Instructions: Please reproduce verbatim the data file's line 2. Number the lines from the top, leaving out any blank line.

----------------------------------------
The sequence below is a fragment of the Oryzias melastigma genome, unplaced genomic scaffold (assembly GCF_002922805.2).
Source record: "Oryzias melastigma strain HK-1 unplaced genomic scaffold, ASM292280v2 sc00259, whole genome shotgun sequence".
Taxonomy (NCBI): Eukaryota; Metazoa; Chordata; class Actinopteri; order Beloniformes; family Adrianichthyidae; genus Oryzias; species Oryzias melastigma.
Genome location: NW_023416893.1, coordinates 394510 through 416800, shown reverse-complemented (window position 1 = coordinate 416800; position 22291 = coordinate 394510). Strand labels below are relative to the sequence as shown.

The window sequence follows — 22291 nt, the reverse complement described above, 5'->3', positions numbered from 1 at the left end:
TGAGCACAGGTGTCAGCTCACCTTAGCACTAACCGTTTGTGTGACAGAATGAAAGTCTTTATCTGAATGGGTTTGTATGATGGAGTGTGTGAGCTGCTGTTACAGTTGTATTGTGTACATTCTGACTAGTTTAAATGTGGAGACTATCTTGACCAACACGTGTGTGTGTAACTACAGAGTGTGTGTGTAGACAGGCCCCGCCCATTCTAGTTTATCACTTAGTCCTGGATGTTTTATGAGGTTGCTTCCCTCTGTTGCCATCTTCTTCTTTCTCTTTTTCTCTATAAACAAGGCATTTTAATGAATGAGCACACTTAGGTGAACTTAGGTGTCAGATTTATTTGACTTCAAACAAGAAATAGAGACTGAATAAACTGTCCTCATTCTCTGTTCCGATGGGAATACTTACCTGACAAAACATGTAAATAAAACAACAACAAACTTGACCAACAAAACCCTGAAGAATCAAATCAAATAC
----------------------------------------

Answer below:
Source record: "Oryzias melastigma strain HK-1 unplaced genomic scaffold, ASM292280v2 sc00259, whole genome shotgun sequence".